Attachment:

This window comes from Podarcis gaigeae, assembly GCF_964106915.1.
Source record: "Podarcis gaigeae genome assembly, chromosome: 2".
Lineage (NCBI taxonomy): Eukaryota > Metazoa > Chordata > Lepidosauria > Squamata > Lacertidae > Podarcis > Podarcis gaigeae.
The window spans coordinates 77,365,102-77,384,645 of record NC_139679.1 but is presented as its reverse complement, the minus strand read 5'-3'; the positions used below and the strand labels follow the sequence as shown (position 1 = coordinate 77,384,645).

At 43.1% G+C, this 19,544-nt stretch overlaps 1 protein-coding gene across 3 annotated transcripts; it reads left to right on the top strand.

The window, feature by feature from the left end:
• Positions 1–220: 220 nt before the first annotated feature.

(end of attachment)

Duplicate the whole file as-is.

This window comes from Podarcis gaigeae, assembly GCF_964106915.1.
Source record: "Podarcis gaigeae genome assembly, chromosome: 2".
Lineage (NCBI taxonomy): Eukaryota > Metazoa > Chordata > Lepidosauria > Squamata > Lacertidae > Podarcis > Podarcis gaigeae.
The window spans coordinates 77,365,102-77,384,645 of record NC_139679.1 but is presented as its reverse complement, the minus strand read 5'-3'; the positions used below and the strand labels follow the sequence as shown (position 1 = coordinate 77,384,645).

At 43.1% G+C, this 19,544-nt stretch overlaps 1 protein-coding gene across 3 annotated transcripts; it reads left to right on the top strand.

The window, feature by feature from the left end:
• Positions 1–220: 220 nt before the first annotated feature.